Turkish lira down 7% in biggest selloff since 2021 crisis

A worker counts Turkish liras banknotes in an exchange currency shop in Istanbul, Tuesday. The Turkish lira tumbled to fresh record lows on Wednesday, extending its slide against the dollar since President Recep Tayyip Erdogan won a third presidential term in elections last month. [AP]

Turkey's lira plunged 7% to a record low on Wednesday in its biggest daily selloff since a historic 2021 crash, as the newly-elected government appeared to loosen stabilizing measures in its pivot to more orthodox policies.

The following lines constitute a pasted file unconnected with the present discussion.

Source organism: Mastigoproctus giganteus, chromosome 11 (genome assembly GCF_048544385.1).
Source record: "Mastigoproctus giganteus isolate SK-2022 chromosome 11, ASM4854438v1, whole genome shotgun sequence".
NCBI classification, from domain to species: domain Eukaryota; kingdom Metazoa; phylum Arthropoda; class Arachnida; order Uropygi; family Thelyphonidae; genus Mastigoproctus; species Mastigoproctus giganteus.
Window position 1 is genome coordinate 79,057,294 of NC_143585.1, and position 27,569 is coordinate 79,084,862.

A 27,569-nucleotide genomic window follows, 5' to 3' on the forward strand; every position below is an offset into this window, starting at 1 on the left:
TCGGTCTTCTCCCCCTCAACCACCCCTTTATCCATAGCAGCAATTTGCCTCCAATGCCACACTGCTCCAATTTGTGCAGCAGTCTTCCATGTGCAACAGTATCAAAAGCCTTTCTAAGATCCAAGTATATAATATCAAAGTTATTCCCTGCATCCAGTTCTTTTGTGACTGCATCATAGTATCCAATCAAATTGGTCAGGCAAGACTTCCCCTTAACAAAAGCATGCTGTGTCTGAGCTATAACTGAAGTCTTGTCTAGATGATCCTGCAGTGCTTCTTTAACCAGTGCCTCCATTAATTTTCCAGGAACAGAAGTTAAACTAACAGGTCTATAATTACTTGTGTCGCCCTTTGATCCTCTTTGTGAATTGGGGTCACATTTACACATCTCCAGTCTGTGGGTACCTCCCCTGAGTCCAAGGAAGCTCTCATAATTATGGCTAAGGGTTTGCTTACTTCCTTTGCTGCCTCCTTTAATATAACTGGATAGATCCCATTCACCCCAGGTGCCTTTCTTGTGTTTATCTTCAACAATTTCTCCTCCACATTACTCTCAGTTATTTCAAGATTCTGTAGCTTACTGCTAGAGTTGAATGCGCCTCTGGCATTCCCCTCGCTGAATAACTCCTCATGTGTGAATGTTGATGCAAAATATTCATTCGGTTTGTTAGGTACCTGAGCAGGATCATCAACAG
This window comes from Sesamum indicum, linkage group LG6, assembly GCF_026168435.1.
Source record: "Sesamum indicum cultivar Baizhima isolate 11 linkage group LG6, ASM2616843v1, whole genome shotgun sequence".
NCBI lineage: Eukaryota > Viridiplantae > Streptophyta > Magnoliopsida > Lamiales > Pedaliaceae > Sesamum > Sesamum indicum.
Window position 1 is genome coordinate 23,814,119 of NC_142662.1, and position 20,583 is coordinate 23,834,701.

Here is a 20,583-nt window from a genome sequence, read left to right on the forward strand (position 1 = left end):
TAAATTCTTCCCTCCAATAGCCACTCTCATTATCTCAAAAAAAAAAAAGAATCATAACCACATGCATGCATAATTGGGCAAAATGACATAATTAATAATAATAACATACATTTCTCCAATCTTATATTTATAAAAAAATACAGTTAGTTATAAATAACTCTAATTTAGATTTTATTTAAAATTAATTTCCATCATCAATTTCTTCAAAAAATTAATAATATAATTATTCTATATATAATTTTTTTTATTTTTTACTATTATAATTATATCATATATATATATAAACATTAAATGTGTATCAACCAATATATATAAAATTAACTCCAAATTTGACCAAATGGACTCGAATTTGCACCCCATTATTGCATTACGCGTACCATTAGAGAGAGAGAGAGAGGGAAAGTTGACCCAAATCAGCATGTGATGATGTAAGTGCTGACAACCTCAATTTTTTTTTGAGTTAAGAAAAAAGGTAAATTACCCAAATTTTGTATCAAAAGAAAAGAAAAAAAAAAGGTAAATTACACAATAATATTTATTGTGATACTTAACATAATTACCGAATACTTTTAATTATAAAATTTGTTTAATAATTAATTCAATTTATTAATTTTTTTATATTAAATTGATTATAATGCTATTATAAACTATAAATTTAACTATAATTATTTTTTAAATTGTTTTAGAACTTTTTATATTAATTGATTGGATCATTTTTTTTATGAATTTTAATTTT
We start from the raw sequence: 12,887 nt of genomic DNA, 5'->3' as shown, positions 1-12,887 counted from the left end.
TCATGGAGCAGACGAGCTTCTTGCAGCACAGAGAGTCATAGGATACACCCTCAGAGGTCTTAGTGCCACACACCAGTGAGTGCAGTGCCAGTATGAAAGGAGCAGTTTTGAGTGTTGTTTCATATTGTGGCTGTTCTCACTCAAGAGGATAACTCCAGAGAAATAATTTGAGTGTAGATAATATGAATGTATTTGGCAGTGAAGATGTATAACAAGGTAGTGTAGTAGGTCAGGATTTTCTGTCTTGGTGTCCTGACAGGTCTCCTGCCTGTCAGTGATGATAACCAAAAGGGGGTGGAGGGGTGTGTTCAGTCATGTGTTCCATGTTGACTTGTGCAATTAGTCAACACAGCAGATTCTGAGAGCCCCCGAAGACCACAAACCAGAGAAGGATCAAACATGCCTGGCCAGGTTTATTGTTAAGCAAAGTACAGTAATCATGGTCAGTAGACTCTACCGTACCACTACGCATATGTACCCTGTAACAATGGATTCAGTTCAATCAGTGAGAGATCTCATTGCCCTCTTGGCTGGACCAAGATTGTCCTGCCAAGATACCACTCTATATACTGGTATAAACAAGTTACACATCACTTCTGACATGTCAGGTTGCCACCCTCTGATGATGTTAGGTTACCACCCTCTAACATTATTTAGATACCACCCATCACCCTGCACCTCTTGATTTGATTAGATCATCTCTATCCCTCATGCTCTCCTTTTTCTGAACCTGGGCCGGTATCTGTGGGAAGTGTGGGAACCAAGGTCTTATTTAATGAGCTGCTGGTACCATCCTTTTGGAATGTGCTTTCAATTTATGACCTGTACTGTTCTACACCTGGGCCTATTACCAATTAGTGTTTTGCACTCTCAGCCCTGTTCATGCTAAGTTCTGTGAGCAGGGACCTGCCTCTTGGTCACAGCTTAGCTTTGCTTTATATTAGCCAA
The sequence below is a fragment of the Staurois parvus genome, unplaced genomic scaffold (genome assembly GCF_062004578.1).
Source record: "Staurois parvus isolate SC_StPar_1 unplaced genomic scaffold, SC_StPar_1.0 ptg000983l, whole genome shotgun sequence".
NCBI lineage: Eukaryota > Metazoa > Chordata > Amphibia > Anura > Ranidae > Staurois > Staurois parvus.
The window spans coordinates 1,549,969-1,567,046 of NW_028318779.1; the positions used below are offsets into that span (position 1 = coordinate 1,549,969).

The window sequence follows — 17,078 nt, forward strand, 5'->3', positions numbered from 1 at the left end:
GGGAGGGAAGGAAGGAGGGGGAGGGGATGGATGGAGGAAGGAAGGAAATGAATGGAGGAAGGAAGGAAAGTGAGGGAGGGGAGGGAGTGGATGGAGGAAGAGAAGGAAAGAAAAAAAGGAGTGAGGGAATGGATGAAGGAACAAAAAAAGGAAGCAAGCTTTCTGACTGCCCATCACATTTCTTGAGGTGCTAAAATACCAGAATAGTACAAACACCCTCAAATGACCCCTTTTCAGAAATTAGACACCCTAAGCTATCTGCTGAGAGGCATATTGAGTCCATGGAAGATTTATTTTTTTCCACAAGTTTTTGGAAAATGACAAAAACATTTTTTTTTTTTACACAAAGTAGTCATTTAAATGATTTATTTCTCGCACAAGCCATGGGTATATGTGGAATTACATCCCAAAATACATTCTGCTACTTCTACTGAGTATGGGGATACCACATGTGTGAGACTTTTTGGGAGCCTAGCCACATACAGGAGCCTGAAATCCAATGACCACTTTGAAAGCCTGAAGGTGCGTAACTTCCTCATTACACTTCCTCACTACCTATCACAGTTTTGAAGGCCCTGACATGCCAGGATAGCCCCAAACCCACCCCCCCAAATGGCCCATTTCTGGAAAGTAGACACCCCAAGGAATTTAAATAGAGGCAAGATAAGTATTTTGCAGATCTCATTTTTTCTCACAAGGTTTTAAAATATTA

The lira has come under pressure since President Tayyip Erdogan was re-elected on May 28. It stood at 22.98 against the dollar at 0735 GMT.

Earlier it touched a record low of 23.16, bringing its losses this year to more than 19%.

Erdogan announced his new cabinet at the weekend and named Mehmet Simsek, a former deputy prime minister who is well regarded by foreign investors, as finance minister. Simsek later said economic policy needed to return to "rational" ground.

Markets are also waiting for the appointment of a new central bank governor to replace Sahap Kavcioglu, who spearheaded rate cuts under Erdogan's unorthodox policies.


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